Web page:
I've said it before and I'll say it again: Pinterest is "the new Google." Because here's the thing: people don't search Pinterest for general topics — just like when you search Google, you're likely searching for something specific.
You're looking for "leather pants," not "fall fashion."
"Activities for toddlers," not "board games."
"Avocado recipes," not "recipes."
Think about the different phases people are using Pinterest for — they could be "just browsing" because they've got a few spare minutes and want to look at some pretty pictures of living rooms, to "I know what I need" and will put the exact thing they want to find into the search bar.
When you're just browsing, you're usually scrolling down the feed and repinning things that LOOK beautiful or relevant to you. It's very aspirational. But you're saving those pins for later.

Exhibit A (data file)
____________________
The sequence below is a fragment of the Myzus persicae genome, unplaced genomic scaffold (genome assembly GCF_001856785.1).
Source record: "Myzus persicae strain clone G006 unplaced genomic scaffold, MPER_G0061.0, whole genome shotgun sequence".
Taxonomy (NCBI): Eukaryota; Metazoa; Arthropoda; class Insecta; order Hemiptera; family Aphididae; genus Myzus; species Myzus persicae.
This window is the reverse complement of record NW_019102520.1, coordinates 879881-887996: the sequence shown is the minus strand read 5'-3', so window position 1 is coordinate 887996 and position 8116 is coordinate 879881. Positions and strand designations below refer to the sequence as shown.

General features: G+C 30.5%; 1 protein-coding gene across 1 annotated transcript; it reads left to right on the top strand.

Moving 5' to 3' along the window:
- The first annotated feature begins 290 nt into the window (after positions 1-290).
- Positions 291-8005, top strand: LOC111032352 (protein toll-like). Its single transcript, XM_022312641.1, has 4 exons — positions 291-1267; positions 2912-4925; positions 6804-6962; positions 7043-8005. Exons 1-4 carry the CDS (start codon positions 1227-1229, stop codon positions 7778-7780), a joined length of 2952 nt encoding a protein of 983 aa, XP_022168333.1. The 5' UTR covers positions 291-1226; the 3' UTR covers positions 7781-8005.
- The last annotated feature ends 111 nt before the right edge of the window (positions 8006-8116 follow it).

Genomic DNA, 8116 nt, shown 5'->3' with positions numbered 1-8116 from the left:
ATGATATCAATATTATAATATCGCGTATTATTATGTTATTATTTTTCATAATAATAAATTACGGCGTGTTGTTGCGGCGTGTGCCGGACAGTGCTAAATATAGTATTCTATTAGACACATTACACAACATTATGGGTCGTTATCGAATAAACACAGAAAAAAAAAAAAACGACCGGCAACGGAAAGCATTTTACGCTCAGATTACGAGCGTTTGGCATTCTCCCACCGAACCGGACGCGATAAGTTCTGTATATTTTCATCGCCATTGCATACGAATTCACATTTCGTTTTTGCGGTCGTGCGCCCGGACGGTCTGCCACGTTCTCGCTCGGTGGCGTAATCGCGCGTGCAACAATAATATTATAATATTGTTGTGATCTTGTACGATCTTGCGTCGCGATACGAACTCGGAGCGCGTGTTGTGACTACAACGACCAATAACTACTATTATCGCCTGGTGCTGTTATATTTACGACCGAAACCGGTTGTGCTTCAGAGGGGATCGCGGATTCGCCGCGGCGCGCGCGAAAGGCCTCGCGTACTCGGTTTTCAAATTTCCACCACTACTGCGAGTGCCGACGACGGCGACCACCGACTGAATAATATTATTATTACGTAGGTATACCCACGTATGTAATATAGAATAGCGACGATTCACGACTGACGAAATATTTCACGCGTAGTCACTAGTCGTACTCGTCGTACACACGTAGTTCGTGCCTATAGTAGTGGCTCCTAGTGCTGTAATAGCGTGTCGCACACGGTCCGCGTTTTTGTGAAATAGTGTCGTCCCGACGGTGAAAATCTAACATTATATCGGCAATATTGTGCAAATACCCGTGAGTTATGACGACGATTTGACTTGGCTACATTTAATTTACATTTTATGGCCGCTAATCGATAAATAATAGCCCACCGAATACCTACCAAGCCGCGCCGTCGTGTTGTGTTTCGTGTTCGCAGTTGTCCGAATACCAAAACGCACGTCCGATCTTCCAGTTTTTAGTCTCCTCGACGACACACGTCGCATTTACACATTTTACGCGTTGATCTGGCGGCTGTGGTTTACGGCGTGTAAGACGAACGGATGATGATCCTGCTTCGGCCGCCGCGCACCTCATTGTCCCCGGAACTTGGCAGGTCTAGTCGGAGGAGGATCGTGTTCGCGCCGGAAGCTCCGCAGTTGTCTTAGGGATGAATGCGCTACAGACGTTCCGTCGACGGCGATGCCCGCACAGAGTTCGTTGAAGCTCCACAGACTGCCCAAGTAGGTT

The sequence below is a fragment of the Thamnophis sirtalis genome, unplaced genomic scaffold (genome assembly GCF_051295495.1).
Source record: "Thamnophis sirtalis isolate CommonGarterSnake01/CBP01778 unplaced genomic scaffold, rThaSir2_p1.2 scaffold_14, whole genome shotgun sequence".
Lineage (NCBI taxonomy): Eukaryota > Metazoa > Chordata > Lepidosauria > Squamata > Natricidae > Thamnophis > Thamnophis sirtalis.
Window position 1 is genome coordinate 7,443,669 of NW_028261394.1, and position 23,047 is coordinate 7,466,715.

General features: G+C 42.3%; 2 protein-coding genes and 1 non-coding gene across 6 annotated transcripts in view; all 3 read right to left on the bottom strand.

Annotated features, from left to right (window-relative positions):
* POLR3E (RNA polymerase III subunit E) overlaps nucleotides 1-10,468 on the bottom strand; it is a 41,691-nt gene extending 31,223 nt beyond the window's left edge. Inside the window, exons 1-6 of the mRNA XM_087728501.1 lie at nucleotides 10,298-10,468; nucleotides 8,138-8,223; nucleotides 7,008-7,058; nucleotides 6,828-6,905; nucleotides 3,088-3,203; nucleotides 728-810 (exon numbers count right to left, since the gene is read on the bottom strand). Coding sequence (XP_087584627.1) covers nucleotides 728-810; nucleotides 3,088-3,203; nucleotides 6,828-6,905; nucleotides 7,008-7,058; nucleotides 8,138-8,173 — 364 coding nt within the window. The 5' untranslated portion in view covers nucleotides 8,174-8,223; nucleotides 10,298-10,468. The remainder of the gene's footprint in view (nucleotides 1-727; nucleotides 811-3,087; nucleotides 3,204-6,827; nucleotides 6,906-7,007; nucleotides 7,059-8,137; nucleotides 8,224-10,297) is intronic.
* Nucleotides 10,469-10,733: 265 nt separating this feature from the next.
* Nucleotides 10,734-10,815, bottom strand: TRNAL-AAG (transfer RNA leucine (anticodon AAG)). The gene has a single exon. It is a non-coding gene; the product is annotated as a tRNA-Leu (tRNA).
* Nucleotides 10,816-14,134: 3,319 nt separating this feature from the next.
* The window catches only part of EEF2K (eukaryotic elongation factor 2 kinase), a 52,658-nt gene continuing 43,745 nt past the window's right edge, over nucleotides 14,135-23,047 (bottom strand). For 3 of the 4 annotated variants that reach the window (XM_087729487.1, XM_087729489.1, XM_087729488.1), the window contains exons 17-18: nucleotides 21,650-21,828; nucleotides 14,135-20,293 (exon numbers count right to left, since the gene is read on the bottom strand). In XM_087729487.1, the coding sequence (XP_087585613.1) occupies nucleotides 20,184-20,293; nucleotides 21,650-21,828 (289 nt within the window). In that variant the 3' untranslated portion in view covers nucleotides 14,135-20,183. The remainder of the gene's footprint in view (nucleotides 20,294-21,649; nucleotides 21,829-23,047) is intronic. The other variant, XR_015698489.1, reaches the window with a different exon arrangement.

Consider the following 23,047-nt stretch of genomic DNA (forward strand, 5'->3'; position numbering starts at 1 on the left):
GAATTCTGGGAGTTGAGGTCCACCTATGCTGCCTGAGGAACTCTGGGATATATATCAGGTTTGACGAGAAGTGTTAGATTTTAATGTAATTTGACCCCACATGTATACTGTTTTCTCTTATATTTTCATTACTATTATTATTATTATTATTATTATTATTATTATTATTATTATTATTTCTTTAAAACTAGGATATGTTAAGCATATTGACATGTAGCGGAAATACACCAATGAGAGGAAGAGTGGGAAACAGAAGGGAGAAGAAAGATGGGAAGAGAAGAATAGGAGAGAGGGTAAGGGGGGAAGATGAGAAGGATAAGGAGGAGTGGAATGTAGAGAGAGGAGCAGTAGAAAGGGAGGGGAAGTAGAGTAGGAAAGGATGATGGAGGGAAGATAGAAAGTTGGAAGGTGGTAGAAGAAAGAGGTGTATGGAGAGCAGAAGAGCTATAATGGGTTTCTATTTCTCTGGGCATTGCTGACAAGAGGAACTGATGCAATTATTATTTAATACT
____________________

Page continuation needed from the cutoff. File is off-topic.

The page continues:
When you know exactly what you're looking for, you first hit up the search bar, and are more likely to not only pin things that are relevant to you, but click through to the website immediately to see the rest of the content. It's inspirational. More, immediate.
So in order to capture both of those mindsets in one pin (and create pins that are going to send you traffic more consistently), you need both an awesome image AND a search-optimized pin.
The following tips will help you nail both.
1. Long and lean — My experience, and those of others, have proven that tall, vertical images tend to perform better in the Pinterest feed. This is likely because you will see a tall image for longer as you scroll down so it catches your eye. My Pinterest images are usually 1000 pixels wide by 1500 pixels tall.